Strauss highlights this methodological point as a general proposition;4 in my book, this idea surfaces in several places, and is perhaps particularly notable in my account of women’s rights.5 I call attention to the fact that women were excluded from the rooms that framed and ratified certain constitutional texts — including many of the rooms where woman suffrage itself was framed and ratified! On reflection, it seems perverse to cabin the natural sweep of the Fourteenth and Nineteenth Amendments’ letter, spirit, and structure by placing great weight on their formal legislative history insofar as that history could be read as reflecting a stingy vision of women’s equality. After all, the Nineteenth Amendment itself, once enacted, rendered retroactively problematic the facts that most women had been excluded from the vote on whether women should vote and that all women had been excluded from the previous Reconstruction votes on the scope of human equality. To give strong antifeminist weight to the largely male legislative history of various equal rights amendments — when the broadly worded text does not explicitly demand this weight — is to miss the deep logic of the Nineteenth Amendment itself. The amendment’s plain (if deep) meaning counsels against exaggerating male voices hors du texte when construing a Constitution whose new big idea was precisely to affirm female equality.

Second, in order to make clear that the text does indeed continue to operate as a functioning focal point, we should prefer readings of the text that cohere with actual practices on the ground. Thus, I try wherever possible to link well-settled practices and judicial outcomes with orphaned clauses — to show, contra various critics, that the practices and rulings are textually grounded and that certain now-obscure constitutional texts in fact are not dead letters, as sometimes thought. As Professor Strauss points out in his review of my book, these clauses include the Bill of Attainder and Title of Nobility Clauses of Article I, sections 9 and 10; the Republican Government Clause of Article IV; the Ninth Amendment; the Citizenship and Privileges or Immunities Clauses of the Fourteenth Amendment’s first section; the Right to Vote Clause of the Fourteenth Amendment’s second section; and the Nineteenth and Twenty-Fourth Amendments.6 Professor Strauss correctly identifies my work as distinctive in its emphasis on these clauses and its efforts to explain settled judicial doctrines and modern practices by reference to these clauses. But my project should not be seen as idiosyncratic. Rather, it should be understood as directly responsive to a big idea that Strauss himself highlights: “[W]e are in a better position to use the text as a common ground if we can say that the whole Constitution is binding than we are if we routinely disregard parts of the Constitution and try to insist that only certain clauses are binding.”7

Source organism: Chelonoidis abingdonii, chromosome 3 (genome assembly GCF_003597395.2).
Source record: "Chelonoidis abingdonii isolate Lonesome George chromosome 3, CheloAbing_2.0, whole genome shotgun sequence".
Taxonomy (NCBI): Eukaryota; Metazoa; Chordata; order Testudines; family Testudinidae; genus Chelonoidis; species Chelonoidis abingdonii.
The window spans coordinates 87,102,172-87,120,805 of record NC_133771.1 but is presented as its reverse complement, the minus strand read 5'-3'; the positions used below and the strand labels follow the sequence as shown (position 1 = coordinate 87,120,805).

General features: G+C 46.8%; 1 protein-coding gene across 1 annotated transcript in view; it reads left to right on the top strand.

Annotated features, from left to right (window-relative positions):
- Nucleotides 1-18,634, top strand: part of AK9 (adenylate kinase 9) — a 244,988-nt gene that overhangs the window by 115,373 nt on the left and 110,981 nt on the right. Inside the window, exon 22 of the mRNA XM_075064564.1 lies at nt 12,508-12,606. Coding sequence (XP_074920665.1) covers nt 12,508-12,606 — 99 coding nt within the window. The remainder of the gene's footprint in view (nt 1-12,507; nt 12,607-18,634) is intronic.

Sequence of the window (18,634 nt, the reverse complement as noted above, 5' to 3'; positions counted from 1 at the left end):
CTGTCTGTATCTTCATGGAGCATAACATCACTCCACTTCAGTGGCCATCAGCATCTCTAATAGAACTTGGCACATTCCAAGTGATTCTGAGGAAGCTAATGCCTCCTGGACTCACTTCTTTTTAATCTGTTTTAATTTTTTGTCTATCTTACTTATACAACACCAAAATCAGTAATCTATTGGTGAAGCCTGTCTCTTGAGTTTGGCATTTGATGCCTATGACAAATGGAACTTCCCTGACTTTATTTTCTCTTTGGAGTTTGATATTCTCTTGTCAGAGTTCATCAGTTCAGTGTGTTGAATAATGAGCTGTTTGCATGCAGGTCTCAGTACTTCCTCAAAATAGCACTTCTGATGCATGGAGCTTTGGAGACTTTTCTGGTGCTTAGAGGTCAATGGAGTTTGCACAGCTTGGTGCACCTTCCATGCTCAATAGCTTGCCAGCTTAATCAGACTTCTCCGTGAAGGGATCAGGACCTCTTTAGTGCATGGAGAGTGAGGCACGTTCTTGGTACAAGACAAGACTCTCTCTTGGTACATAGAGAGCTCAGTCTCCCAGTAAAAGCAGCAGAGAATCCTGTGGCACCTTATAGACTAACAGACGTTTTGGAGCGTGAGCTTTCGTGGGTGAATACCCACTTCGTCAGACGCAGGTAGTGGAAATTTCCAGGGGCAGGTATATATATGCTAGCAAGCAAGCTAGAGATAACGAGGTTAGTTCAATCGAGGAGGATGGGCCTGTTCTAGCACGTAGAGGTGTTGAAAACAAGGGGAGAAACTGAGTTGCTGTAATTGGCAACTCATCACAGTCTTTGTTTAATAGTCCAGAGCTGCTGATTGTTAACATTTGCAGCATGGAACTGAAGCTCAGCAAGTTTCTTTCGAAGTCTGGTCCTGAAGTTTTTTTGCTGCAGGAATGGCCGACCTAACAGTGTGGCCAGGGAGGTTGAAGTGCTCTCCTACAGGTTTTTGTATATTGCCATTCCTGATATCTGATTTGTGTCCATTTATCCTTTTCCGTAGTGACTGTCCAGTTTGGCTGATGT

II. Contestation: Reclaiming History, Recentering Originalism, and Amending Strauss’s Account of Amendments

Professor Strauss’s account and mine diverge in certain respects. Though he duly notes the reverence that many modern Americans feel for the written Constitution, he personally has a cooler, more detached perspective. My tone is generally gushier — “oracular” and “preachy” as Strauss notes.8 But could it be that my more romantic account is actually more realist — closer to how most Americans, both inside and outside government, in fact talk and feel — and therefore closer to the larger American culture that must inform any sound interpretative account of a “living Constitution”?

Strauss criticizes originalists who claim that only their approach preserves proper judicial restraint.9 But I offer a different vision of originalism: modern interpreters should attend to the understandings at the time of enactment not because these old unwritten understandings always and everywhere tightly bind us today and thereby effect strict interpretive restraint, but because we can learn from our constitutional predecessors. The evils that our predecessors lived through, that they experienced firsthand at epic moments in American history, can help us understand why they put certain things in the text — to spare us. Various rights emerged from real wrongs, wrongs we ignore at our peril. On my view, the written Constitution is often wise — typically wiser than judges acting under their own steam — because the document distills the democratic input of many minds over many generations.10